The absence of any human figure gives the spectator the chance to put himself into the images in order to create his own stories, and play an active part in the reception process. Although their content is highly critical, Kızıltunç is neither polemic nor didactic. The clearness of his photographic approach leads him to present the world like he finds it. Nothing is arranged. Like a surgeon, the artist cuts up reality, and reveals the blank, forgotten spots within our cities and landscapes. A cynical and critical, yet sometimes absurd anachronism occurs, which is underlined by the monochrome sepia tone of the pieces that makes them look older than they actually are. At the same time, due to the use of this aesthetic in today’s digital photography and Instagram-culture, Kızıltunç’s photos gain another meaning and dimension. Used in digital pop-culture as references to classic photography and film, his works deconstruct now the language of our visual culture. By gaining an additional ironical character, their critical dimension gets even more strengthened. In the end Insitu shows us the end of the world as we know it, and reveals the silent poetry and beauty in the ruins of our civilisation.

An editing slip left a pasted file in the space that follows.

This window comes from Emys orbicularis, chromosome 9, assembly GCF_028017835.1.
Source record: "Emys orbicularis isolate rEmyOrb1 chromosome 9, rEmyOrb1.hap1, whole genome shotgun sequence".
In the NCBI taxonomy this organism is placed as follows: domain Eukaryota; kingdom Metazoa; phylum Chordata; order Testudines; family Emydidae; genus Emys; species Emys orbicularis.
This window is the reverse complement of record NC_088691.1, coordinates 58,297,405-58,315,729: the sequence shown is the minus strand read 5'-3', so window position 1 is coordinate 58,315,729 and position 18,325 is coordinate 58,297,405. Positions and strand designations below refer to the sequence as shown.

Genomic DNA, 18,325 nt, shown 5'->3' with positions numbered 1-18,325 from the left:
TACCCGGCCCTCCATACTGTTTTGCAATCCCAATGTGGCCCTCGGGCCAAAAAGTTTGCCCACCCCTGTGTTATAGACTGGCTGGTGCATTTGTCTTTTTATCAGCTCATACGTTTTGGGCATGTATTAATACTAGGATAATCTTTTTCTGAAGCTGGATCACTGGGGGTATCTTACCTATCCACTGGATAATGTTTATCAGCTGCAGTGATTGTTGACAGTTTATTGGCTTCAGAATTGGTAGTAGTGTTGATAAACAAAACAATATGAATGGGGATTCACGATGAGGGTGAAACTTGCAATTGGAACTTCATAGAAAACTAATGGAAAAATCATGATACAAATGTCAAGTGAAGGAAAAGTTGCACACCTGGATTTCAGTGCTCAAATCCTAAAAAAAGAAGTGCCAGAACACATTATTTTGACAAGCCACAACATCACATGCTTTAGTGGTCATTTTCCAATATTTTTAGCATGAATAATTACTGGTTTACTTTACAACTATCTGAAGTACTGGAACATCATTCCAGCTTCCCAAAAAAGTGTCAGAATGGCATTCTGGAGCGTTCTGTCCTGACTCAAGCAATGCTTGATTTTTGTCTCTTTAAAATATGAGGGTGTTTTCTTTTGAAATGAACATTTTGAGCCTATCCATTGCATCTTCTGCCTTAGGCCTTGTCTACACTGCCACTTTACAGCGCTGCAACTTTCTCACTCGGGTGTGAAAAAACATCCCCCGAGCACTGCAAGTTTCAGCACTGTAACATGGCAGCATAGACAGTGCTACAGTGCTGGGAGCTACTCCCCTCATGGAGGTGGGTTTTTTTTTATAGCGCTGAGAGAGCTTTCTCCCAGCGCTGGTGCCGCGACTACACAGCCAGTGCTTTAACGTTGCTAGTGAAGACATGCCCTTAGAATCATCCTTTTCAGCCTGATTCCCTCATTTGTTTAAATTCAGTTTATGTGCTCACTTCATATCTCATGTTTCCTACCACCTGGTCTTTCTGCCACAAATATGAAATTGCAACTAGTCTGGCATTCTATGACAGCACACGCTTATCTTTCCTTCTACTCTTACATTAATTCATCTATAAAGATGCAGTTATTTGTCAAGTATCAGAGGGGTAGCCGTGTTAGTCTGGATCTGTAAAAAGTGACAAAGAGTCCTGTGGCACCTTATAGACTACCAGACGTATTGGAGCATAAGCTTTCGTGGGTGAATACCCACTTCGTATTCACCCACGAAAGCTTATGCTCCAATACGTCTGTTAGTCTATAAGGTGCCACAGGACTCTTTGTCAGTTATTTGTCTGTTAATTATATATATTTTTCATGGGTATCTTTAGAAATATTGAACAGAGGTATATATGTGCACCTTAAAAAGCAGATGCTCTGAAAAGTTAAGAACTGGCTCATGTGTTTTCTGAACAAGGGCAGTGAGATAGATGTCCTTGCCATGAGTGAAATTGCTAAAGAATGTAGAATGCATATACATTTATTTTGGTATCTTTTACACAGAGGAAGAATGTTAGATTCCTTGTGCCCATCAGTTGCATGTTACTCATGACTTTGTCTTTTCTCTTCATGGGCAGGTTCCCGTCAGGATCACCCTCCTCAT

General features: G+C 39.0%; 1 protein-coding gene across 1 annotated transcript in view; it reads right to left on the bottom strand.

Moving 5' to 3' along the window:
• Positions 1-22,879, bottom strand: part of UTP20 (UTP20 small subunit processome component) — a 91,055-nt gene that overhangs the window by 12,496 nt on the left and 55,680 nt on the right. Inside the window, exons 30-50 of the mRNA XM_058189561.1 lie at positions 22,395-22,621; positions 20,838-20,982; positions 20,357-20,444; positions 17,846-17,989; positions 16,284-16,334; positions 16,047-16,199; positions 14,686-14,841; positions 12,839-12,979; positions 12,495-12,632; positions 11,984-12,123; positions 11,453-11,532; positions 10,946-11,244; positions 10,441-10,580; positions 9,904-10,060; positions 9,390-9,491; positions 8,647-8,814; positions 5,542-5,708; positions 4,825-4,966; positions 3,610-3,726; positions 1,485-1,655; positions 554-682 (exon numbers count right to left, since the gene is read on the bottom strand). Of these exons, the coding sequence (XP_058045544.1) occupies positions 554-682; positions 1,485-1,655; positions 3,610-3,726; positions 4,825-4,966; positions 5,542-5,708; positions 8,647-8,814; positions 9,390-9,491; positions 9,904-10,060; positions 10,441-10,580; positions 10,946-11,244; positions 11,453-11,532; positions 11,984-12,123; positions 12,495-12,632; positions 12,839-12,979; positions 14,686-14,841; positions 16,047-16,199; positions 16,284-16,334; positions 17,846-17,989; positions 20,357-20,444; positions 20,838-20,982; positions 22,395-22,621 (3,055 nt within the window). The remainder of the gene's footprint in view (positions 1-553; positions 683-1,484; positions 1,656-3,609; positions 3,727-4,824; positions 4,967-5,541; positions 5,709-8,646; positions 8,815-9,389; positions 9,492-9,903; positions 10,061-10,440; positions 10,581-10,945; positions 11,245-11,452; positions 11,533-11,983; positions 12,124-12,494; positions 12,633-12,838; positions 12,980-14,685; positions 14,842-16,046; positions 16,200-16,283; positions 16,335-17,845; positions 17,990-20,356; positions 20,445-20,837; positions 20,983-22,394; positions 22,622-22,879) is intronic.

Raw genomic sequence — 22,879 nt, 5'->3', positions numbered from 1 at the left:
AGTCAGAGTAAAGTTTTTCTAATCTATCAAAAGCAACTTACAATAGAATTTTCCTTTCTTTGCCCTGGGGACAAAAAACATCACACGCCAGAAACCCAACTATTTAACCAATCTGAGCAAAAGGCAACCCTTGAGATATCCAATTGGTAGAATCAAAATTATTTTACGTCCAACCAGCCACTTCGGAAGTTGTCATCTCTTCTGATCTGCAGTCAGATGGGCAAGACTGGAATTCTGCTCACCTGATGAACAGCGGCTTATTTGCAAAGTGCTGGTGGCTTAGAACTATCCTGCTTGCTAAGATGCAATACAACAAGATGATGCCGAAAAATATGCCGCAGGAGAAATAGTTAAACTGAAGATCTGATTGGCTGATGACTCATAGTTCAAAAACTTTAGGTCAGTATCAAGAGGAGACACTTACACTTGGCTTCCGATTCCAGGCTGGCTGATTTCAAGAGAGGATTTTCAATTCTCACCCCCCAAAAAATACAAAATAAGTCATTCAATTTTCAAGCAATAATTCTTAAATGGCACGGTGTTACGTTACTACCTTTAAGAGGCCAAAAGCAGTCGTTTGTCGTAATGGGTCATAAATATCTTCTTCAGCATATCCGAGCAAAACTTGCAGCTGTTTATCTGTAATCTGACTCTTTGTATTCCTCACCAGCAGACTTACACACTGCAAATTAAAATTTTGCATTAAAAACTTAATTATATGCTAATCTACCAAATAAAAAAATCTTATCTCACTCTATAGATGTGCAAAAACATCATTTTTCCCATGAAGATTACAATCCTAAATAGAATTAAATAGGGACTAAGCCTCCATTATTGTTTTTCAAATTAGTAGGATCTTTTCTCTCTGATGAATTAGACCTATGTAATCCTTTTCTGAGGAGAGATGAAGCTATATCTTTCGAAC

In The Threshold